How does intellectual change happen and how do diverse communities respond to new ideas such as evolution, paying attention to different historical forces in social, religious, scientific, and cultural context?
In this course, we’ll learn how sexual identity and desire are understood and represented in different social and historical circumstances, We’ll move beyond the binary of identifying images as “positive” or “negative,” paying attention to how depictions, definitions, and understandings of sexuality are shaped by specific historical moments, as well as the aesthetic traditions and personal experiences shaping these individual works.... Read more about LGBT Literature, Politics, and Identity (Gen Ed 1176)
We humans have developed rational and systematic methods for solving problems, ways carefully designed to chart a reliable path to the truth. Yet we as individuals, as groups, as whole societies fail to take full advantage of these methods.... Read more about Scientific Critical Thinking (Gen Ed 1024)
“It’s a sad tale, it’s a tragedy / It’s a sad song…. We’re gonna sing it anyway.” So sings Hermes at the start of Hadestown, the hit broadway show that deals with capitalism, demagoguery, borders, and climate change. Based on the ancient artform of tragedy, this musical provokes its audiences to reflect on very modern concerns; it also, as the show’s creator Anaïs Mitchell says, “lets us cry.”... Read more about Tragedy Today (Gen Ed 1168)
How did our world come to be suffused with medieval images and motifs, and what do we learn about the past and ourselves as we begin to explore the fascinating time on the other side of the stereotypes?
Starting in the late nineteenth century, Harvard got medieval. Through direct purchase and through the collecting activity of numerous alumnae/i, we began collecting all sorts of texts and artifacts generated by the medieval world of Arabic, Greek, and Latin civilizations. The things that arrived in Harvard’s collections came in many forms, ranging from great architectural monuments and motifs to little stuff such as belt buckles, pilgrims’ flasks, and fragments of pottery.... Read more about Harvard Gets Medieval (Gen Ed 1160)
Stress is a universal human experience. What is stress and why do we experience it? How does stress influence our emotions and the way we think and behave? What are common causes of stress in our modern world? What are the consequences of stress for our health and well-being? Why are some people more vulnerable to developing stress-related illnesses than others? And perhaps most importantly – what are the most effective strategies for coping with stress?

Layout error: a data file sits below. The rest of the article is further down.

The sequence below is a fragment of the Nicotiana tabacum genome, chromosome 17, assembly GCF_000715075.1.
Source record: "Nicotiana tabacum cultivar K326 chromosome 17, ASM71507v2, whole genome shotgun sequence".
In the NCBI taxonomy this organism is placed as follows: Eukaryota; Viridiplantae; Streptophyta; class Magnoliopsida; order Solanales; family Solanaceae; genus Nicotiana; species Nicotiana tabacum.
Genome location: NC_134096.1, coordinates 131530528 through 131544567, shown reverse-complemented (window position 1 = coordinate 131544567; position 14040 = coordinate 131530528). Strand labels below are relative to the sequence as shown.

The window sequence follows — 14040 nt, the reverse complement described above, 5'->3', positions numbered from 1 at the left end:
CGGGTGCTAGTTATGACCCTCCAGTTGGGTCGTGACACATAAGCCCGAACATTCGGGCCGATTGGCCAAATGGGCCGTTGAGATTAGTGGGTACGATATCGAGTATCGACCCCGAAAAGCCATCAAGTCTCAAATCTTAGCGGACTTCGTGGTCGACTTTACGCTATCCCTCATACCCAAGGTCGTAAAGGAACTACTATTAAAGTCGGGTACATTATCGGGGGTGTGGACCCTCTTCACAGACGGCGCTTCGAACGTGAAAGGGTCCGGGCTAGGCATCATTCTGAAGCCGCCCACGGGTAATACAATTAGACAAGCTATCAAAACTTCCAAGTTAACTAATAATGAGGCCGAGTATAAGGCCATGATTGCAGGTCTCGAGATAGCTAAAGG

What is it about Earth that enables life to thrive? This question was reinvigorated with the 2016 ground-breaking discovery of a habitable planet around the nearest star, Proxima Centauri. A decade of exploration confirmed that such planets are common in our galaxy, and the commonality of habitable planets has raised anew some age-old questions: Where do we come from? What is it to be human? Where are we going? Are we alone in the universe?... Read more about Life as a Planetary Phenomenon (Gen Ed 1070)
Consent will be studied in four domains: Part I-the relation of consent and the body in marriage, in medicine, and in state citizenship; Part II – the act of consent and dissent in war (beginning with the dissent of Achilles in the Iliad and including readings up to the present); Part III – freedom of movement, freedom of entry and exit in citizenship (including contexts where right of movement has been denied); Part IV – consent as the basis of cultural creation.... Read more about Consent (Gen Ed 1138)
What do landslides in Brazil, droughts in California, mass migration in Syria and the collapse of Mayan civilization all have in common? Water. This course introduces students to the terrestrial water cycle: how it works, how humans manipulate it, and how it manipulates us.... Read more about Water and the Environment (Gen Ed 1158)
How did capitalism emerge, expand and transform daily life in North America over the past 500 years? In this course, students will gain an in-depth understanding of how North America turned from a minor outpost of the Atlantic economy into the powerhouse of the world economy, how Americans built a capitalist economy and how that capitalism, in turn, changed every aspect of their lives.... Read more about American Capitalism (Gen Ed 1159)
What makes a human? A baby develops from a single cell during the nine months of gestation, but the process that begins so simply has complications that stretch beyond the womb into questions of human identity and individuality.... Read more about The First Nine Months (Gen Ed 1084)
As a society, we pay particular attention to borders when incidents such as children separated from their asylum-seeking parents or tear-gas being used to deter entry throw the legal divide between two nation states into sharp relief. But seldom do we stop to think about what a border is, or when and why some borders are defended more aggressively than others.... Read more about Borders (Gen Ed 1140)